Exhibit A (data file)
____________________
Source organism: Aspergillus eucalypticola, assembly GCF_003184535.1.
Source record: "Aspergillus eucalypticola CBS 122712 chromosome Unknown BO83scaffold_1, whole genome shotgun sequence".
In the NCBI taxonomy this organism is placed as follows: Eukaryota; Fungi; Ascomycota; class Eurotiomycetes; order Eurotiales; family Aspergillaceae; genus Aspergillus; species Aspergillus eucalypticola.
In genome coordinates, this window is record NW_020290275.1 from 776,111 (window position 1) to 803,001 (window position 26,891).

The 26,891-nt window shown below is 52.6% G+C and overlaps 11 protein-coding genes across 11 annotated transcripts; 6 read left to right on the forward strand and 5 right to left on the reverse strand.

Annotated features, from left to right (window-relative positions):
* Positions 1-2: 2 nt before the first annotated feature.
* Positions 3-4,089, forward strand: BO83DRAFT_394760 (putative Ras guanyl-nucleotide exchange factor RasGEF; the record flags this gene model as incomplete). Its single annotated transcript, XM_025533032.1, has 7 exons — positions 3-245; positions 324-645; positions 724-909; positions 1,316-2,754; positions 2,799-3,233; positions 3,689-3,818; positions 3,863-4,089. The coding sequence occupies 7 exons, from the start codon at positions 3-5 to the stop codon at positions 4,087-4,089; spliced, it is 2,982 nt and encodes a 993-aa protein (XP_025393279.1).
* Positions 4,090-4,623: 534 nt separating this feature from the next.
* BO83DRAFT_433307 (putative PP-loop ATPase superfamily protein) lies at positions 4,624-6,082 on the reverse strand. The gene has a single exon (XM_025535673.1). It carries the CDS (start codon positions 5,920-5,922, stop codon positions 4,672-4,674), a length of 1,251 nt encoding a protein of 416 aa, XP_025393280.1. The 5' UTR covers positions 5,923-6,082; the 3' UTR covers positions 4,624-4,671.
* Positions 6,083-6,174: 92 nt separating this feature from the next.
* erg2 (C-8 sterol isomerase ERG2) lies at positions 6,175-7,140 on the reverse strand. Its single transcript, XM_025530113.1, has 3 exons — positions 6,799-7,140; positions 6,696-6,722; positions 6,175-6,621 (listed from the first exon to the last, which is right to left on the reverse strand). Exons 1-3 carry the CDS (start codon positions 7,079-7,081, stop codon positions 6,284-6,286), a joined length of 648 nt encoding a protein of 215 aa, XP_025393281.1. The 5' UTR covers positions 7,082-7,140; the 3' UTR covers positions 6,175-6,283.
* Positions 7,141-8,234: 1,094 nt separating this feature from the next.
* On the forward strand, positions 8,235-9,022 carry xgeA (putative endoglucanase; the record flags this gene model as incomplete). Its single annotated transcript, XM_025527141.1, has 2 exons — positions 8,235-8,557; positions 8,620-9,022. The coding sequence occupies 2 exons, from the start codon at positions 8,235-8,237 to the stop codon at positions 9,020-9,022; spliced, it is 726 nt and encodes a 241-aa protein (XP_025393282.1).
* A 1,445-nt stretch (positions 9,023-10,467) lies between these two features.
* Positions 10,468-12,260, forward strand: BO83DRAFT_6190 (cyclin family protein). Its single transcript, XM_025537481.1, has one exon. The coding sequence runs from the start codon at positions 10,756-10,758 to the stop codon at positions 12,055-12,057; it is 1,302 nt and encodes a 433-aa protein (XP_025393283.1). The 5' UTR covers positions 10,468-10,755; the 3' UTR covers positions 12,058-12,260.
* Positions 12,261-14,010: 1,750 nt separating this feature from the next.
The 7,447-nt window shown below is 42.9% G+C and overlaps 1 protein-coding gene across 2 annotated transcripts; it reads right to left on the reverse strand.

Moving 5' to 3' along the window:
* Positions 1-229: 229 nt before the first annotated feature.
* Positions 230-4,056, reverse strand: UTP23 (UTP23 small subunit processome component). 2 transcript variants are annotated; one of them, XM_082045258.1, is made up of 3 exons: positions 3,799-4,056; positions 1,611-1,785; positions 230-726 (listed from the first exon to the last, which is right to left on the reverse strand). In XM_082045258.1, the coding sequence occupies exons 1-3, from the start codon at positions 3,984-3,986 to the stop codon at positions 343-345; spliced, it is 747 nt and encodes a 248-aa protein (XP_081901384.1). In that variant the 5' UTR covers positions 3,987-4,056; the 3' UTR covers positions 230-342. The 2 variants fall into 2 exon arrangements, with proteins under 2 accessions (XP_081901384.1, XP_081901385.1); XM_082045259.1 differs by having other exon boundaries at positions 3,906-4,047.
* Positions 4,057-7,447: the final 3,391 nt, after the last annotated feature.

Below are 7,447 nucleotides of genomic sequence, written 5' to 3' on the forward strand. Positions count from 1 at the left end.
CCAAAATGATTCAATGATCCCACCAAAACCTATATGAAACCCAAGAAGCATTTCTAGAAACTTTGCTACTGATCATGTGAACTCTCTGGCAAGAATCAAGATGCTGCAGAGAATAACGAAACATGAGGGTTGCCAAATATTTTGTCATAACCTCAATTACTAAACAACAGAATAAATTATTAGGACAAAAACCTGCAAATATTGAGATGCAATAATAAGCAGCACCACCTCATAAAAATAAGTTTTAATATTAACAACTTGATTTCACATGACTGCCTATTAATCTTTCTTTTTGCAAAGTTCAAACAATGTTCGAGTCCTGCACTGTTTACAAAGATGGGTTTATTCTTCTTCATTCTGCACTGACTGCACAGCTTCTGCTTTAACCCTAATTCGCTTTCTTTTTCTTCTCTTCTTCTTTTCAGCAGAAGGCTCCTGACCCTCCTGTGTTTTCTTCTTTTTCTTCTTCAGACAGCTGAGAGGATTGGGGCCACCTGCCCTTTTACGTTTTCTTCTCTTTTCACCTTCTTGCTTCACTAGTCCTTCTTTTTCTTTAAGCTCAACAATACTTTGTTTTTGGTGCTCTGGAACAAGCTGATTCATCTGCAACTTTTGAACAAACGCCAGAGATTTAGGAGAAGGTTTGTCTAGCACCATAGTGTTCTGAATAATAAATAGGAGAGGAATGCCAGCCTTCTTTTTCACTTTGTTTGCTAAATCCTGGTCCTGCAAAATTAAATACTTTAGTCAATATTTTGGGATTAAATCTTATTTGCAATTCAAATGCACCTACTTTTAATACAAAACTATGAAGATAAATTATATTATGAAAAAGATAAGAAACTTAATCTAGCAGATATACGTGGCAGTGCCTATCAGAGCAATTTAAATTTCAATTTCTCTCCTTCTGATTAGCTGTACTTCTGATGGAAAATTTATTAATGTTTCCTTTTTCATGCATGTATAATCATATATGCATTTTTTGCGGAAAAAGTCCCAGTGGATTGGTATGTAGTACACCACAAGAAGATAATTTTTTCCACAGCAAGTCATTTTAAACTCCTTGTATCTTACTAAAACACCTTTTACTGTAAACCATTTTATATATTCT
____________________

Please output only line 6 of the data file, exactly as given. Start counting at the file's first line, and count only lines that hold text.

Annotated features, from left to right (window-relative positions):